The Illinois Political Establishment’s Shameful Response To The Departure Of Ken Griffin And Citadel

The Illinois Political Establishment’s Shameful Response To The Departure Of Ken Griffin And Citadel

By Mark Glennon of Wirepoints

On a wall in Ken Griffin’s office at Citadel in Chicago, I’m told by people who worked there, hangs a thank you note from a six-year old. Like many kids that age, he was enthralled by prehistoric creatures so he wrote to thank Griffin for funding Evolving Planet, a permanent wing in Chicago’s Field Museum.

The six-year old was my son, who asked if he could write it after my wife had taken him for what must have been the fifth time to the exhibit.

I was proud that he had the simple decency to feel a need to thank somebody.

I wish I could say the same about the Illinois political establishment’s send-off to Griffin and Citadel, who are leaving for Florida. There was no decency in any of it.

Griffin is among the most successful financial entrepreneurs in history and Citadel was a crown jewel in Illinois’ economy. But the decency of a proper send-off was nowhere to be found in Illinois’ leadership. There wasn’t even the standard, “we’re disappointed to see them go,” which they usually say about corporate departures. Just a kick out the door for a golden goose.

Gov. J.B. Pritzker’s response was petty and rude. As reported by Greg Hinz at Crain’s, Pritzker’s terse statement doesn’t even name Griffin or Citadel. “Countless companies are choosing Illinois as their home, as we continue to lead the nation in corporate relocations and had a record number of business start-ups in the past year,” said Pritzker’s statement. “We will continue to welcome those businesses—including Kellogg, which just this week announced it is moving its largest headquarters to Illinois—and support emerging industries that are already creating good jobs and investing billions in Illinois, like data centers, electric vehicles and quantum computing,” the statement added. That was it.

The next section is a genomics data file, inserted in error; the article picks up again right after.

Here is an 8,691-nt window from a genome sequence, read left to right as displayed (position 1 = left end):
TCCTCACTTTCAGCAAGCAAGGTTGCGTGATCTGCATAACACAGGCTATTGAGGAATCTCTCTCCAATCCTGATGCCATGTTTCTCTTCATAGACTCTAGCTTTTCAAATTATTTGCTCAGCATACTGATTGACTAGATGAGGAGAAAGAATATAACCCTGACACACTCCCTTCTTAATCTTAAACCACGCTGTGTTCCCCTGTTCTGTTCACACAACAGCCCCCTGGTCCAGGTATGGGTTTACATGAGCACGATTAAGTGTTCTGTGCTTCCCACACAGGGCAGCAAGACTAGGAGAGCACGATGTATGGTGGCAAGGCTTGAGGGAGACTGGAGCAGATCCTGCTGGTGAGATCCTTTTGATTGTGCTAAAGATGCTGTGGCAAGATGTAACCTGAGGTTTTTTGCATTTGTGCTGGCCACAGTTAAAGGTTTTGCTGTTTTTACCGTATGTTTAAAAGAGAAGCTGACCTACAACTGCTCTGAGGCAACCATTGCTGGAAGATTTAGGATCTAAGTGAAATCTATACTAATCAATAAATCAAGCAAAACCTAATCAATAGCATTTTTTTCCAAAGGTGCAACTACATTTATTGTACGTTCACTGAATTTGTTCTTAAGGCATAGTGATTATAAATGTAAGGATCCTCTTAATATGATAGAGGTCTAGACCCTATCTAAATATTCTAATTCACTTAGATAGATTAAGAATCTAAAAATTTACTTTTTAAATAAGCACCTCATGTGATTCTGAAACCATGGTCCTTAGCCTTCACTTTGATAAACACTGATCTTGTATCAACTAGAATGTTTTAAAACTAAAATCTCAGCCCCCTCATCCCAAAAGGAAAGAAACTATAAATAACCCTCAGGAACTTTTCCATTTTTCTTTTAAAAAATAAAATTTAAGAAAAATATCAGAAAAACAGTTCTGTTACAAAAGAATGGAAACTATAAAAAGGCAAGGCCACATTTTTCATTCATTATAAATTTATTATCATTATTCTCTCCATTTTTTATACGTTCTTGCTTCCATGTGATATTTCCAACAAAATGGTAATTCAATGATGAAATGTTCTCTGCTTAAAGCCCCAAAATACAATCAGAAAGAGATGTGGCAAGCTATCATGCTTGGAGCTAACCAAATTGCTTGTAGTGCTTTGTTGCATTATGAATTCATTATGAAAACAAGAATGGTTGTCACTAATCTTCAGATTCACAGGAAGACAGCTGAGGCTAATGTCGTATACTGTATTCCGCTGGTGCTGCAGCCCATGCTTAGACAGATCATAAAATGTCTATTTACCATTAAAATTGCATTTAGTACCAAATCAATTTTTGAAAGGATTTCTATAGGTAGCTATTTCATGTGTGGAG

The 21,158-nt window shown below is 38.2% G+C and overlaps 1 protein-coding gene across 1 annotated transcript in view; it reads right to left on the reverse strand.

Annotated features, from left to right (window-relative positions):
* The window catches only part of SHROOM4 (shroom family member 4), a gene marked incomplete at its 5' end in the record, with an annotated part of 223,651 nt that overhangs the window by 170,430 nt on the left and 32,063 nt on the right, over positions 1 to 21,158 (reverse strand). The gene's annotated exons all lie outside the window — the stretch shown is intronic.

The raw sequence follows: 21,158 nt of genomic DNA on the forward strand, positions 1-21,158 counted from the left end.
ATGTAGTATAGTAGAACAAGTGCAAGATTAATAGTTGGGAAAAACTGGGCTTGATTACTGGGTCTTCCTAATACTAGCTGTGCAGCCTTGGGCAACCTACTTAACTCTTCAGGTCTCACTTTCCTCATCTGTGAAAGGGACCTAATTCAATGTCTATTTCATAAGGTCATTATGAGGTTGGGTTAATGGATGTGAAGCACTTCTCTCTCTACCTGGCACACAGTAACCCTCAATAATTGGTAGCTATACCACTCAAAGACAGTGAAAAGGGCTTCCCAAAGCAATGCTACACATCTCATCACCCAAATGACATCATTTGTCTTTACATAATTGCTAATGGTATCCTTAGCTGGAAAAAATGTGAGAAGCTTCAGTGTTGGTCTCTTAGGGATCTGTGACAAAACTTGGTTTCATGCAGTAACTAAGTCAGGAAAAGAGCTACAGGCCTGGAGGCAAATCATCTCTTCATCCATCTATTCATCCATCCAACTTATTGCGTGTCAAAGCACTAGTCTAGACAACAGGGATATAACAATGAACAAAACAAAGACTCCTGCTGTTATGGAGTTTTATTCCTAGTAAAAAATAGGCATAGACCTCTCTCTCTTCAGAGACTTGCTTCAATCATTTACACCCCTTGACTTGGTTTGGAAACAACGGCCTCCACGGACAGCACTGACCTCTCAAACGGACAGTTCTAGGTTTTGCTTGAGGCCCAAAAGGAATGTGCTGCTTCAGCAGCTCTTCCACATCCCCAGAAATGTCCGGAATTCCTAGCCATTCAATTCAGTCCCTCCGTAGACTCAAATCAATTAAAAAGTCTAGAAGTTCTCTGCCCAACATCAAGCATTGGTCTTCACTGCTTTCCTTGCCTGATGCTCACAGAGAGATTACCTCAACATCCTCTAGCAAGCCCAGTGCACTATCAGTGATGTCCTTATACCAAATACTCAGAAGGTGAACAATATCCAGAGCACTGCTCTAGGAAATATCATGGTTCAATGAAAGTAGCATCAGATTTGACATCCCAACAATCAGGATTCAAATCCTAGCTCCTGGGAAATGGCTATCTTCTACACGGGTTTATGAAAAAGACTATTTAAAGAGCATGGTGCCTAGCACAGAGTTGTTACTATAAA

Chicago Mayor Lori Lightfoot’s response was only slightly better. She did thank Citadel and its team for their philanthropic work and economic impact, but went on to dismiss their importance, making absurd claims about how well Chicago is doing. “Our economic outlook has never been stronger and we will continue to build upon a best-in-class recovery in the nation amongst large U.S. cities,” she said.

If other members of Illinois’ ruling class said anything of substance at all I cannot find them.

Then there’s Rich Miller, a columnist and blogger who is better described as the de facto spokesperson for Illinois’ political establishment.

His Twitter post and headline said, “After apparent spectacular political failure, Ken Griffin takes ball, goes home to Florida.” What a venal and irresponsible response to a sad event that will truly hurt already struggling Chicago and Illinois.

Miller went on to ridicule Griffin’s statement that his decision to leave was driven in part by employees asking to relocate. “Yeah, it’s about the employees,” Miller wrote. Miller and others cynically ascribe Griffin’s decision only to the failing campaign of Richard Irvin for governor, who Griffin heavily supported. Employee concerns about crime, taxes, corruption, insurmountable debts and all the rest had nothing to do with it, they’d have us believe.